Comparative analysis of defensive secondary metabolites in wild teosinte and cultivated maize under flooding and herbivory stress

Aaron D. Mleziva, Esther N. Ngumbi

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Climate change is driving an alarming increase in the frequency and intensity of abiotic and biotic stress factors, negatively impacting plant development and agricultural productivity. To survive, plants respond by inducing changes in below and aboveground metabolism with concomitant alterations in defensive secondary metabolites. While plant responses to the isolated stresses of flooding and insect herbivory have been extensively studied, much less is known about their response in combination. Wild relatives of cultivated plants with robust stress tolerance traits provide an excellent system for comparing how diverse plant species respond to combinatorial stress, and provide insight into potential germplasms for stress-tolerant hybrids. In this study, we compared the below and aboveground changes in the secondary metabolites of maize (Zea mays) and a flood-tolerant wild relative Nicaraguan teosinte (Zea nicaraguensis) in response to flooding, insect herbivory, and their combination. Root tissue was analyzed for changes in belowground metabolism. Leaf total phenolic content and headspace volatile organic compound emission were analyzed for changes in aboveground secondary metabolism. Results revealed significant differences in the root metabolome profiles of teosinte and maize. Notably, the accumulation of the flavonoids apigenin, naringenin, and luteolin during flooding and herbivory differentiated teosinte from maize. Aboveground, terpenes, including trans-α-bergamotene and (E)-4,8-dimethylnona-1,3,7-triene, shaped compositional differences in their volatile profiles between flooding, herbivory, and their combination. Taken together, these results suggest teosinte may be more tolerant than maize due to dynamic metabolic changes during flooding and herbivory that help relieve stress and influence plant–insect interactions.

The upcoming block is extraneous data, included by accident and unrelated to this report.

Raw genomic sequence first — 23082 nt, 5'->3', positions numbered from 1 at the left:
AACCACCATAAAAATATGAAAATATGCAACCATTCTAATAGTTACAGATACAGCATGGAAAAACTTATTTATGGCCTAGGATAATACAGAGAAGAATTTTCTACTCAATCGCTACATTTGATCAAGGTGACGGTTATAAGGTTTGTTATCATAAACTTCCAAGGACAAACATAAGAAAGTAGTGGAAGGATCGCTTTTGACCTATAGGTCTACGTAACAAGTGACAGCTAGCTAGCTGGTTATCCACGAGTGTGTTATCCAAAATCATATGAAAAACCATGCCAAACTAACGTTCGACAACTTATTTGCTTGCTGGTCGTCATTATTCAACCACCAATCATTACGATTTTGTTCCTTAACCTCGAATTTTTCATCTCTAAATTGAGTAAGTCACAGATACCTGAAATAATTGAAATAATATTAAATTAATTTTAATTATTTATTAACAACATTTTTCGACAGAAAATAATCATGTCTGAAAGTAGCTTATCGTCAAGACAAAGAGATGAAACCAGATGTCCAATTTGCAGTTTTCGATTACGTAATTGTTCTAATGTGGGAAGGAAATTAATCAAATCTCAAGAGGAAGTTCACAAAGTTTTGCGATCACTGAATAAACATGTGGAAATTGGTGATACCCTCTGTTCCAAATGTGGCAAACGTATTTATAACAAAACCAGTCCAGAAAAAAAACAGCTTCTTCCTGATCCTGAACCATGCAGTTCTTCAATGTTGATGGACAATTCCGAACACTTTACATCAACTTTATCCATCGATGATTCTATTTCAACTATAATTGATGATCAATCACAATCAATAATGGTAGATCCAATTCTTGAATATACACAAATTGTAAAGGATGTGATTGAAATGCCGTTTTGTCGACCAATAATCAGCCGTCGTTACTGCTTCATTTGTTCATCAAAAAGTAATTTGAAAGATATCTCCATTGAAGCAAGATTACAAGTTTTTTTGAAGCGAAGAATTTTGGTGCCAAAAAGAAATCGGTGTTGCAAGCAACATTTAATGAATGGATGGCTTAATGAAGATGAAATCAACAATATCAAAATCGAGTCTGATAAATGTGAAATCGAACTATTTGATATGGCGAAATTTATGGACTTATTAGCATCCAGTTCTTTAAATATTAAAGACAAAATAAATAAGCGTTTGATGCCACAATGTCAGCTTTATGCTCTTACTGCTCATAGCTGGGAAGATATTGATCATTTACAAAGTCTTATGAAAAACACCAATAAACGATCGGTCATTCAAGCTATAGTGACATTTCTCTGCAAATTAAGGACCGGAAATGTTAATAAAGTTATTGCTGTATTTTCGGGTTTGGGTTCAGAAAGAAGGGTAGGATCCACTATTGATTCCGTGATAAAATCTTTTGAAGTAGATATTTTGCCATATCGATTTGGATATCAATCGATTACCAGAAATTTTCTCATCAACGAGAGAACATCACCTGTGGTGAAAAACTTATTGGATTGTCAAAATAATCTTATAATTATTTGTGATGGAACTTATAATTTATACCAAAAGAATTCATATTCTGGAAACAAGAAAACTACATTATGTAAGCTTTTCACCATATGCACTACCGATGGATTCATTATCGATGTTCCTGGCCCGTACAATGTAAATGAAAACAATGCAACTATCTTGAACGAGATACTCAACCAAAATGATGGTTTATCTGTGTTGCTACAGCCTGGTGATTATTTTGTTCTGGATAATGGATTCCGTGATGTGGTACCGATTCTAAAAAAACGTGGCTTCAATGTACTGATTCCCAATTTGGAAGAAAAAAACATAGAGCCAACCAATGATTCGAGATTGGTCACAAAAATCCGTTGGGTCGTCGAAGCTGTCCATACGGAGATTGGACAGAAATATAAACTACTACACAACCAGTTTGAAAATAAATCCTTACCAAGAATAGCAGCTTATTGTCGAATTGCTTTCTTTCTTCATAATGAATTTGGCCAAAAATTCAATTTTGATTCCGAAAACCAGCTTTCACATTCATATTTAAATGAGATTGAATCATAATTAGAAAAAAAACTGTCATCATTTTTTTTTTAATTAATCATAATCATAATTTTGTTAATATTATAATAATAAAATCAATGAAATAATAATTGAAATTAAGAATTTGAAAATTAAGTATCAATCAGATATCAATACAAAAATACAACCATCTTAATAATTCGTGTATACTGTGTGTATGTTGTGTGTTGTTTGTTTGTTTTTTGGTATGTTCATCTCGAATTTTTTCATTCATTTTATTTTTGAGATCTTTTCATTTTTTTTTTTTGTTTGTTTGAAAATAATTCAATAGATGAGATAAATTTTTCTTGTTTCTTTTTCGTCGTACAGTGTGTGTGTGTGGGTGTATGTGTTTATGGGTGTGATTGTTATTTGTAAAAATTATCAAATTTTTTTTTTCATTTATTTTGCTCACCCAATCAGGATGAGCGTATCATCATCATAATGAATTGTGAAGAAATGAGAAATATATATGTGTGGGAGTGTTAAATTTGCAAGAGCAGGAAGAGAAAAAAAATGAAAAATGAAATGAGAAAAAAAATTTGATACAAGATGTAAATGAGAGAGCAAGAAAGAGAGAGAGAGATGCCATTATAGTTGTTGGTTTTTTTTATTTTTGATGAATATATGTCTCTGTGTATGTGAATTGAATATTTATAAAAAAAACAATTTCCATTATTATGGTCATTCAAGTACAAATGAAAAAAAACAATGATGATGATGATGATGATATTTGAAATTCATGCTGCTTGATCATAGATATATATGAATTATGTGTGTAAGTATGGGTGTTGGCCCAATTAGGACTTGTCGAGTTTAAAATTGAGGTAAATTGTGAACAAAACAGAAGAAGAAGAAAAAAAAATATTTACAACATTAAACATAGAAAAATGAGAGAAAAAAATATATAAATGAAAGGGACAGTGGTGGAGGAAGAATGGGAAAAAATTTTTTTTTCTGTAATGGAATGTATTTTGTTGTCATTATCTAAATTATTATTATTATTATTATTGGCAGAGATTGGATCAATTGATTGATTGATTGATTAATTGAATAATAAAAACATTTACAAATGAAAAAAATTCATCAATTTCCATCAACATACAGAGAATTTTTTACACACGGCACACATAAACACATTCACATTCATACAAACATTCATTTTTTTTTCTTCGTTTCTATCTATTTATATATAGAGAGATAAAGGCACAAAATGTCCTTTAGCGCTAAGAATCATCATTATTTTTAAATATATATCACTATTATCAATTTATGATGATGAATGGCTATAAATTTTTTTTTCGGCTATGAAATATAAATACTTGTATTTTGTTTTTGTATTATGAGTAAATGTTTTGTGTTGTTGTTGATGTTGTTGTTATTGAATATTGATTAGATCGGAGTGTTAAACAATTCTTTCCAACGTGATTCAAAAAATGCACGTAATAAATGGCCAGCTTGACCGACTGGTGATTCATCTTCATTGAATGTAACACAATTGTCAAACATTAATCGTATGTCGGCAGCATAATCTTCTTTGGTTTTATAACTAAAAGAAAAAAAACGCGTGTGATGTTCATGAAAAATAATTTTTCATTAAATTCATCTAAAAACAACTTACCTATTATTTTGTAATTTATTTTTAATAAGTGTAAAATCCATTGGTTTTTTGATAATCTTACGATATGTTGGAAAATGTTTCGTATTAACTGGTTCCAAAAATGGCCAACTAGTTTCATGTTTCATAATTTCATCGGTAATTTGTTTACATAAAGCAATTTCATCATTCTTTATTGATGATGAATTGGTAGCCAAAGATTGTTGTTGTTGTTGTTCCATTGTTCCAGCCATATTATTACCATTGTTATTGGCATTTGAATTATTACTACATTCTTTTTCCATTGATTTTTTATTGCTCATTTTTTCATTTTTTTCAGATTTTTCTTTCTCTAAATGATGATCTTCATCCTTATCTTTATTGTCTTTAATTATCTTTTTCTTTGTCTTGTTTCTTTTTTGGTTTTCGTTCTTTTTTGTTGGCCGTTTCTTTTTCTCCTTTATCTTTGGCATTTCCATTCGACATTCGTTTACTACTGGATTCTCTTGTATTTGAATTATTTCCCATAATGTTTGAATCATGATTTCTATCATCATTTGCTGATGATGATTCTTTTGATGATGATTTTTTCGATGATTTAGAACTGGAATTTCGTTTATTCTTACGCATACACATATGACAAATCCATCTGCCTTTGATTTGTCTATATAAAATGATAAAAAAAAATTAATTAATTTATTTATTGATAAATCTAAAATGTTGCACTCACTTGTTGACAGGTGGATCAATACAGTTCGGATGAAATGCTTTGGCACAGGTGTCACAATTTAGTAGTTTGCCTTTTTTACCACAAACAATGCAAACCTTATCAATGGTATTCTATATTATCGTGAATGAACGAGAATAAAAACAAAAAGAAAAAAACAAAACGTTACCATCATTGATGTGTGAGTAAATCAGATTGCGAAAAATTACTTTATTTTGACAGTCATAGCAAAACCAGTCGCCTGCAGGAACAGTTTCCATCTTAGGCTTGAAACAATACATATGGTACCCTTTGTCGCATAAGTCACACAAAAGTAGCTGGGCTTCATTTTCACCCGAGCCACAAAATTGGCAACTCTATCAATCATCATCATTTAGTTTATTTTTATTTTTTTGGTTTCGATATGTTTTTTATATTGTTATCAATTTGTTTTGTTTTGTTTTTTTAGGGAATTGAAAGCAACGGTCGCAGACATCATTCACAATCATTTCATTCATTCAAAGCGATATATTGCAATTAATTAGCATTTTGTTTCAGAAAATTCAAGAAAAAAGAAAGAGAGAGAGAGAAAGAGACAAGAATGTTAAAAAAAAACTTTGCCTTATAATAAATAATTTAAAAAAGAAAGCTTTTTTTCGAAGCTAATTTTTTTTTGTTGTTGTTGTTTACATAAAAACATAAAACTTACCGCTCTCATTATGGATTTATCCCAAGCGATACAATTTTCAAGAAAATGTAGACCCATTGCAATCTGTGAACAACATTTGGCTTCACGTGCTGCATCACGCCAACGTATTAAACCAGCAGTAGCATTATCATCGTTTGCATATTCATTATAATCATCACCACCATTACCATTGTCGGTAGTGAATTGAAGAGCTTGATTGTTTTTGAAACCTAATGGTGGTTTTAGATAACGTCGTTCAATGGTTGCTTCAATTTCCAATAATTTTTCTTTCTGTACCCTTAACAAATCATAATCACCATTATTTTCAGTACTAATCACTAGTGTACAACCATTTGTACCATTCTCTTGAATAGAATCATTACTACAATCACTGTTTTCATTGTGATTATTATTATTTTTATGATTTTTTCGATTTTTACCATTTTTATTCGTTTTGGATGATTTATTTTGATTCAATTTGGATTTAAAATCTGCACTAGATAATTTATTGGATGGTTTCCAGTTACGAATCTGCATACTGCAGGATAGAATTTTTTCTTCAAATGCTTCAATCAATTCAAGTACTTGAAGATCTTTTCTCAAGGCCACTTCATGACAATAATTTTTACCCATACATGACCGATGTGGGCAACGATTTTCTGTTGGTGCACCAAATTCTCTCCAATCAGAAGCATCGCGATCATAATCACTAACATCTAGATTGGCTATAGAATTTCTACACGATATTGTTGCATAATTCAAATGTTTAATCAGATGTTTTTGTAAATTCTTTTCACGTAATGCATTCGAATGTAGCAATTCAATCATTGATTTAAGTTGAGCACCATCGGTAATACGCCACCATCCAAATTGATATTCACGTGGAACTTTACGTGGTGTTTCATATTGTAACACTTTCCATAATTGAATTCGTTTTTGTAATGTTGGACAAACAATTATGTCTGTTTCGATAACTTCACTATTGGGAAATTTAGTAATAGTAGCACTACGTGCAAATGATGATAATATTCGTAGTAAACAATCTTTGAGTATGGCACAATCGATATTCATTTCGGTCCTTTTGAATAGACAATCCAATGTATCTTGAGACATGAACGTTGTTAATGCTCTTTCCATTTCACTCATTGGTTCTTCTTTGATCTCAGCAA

Original languageEnglish (US)
Article numbere14216
JournalPhysiologia Plantarum
Issue number1
StatePublished - Jan 1 2024

ASJC Scopus subject areas

  • Physiology
  • Genetics
  • Plant Science
  • Cell Biology


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